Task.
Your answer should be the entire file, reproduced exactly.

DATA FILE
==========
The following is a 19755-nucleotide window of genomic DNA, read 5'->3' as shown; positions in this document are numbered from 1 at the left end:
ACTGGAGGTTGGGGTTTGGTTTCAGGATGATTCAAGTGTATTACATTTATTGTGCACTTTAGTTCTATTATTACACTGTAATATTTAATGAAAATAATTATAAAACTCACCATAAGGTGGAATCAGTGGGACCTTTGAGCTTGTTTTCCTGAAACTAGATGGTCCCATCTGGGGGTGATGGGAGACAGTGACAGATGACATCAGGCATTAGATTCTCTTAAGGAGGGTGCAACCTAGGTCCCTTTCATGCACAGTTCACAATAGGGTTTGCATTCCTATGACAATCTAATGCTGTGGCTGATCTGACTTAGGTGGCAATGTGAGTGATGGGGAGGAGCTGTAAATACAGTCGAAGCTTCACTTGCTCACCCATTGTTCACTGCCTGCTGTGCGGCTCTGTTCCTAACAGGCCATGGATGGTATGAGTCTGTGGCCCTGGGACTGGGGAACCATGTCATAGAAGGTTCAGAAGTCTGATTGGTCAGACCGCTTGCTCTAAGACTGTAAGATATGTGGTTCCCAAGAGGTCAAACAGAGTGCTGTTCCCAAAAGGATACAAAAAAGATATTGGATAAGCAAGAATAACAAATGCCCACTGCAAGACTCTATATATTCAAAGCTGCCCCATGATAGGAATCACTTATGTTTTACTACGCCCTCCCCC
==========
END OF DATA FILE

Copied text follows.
The following is a 19755-nucleotide window of genomic DNA, read 5'->3' as shown; positions in this document are numbered from 1 at the left end:
ACTGGAGGTTGGGGTTTGGTTTCAGGATGATTCAAGTGTATTACATTTATTGTGCACTTTAGTTCTATTATTACACTGTAATATTTAATGAAAATAATTATAAAACTCACCATAAGGTGGAATCAGTGGGACCTTTGAGCTTGTTTTCCTGAAACTAGATGGTCCCATCTGGGGGTGATGGGAGACAGTGACAGATGACATCAGGCATTAGATTCTCTTAAGGAGGGTGCAACCTAGGTCCCTTTCATGCACAGTTCACAATAGGGTTTGCATTCCTATGACAATCTAATGCTGTGGCTGATCTGACTTAGGTGGCAATGTGAGTGATGGGGAGGAGCTGTAAATACAGTCGAAGCTTCACTTGCTCACCCATTGTTCACTGCCTGCTGTGCGGCTCTGTTCCTAACAGGCCATGGATGGTATGAGTCTGTGGCCCTGGGACTGGGGAACCATGTCATAGAAGGTTCAGAAGTCTGATTGGTCAGACCGCTTGCTCTAAGACTGTAAGATATGTGGTTCCCAAGAGGTCAAACAGAGTGCTGTTCCCAAAAGGATACAAAAAAGATATTGGATAAGCAAGAATAACAAATGCCCACTGCAAGACTCTATATATTCAAAGCTGCCCCATGATAGGAATCACTTATGTTTTACTACGCCCTCCCCC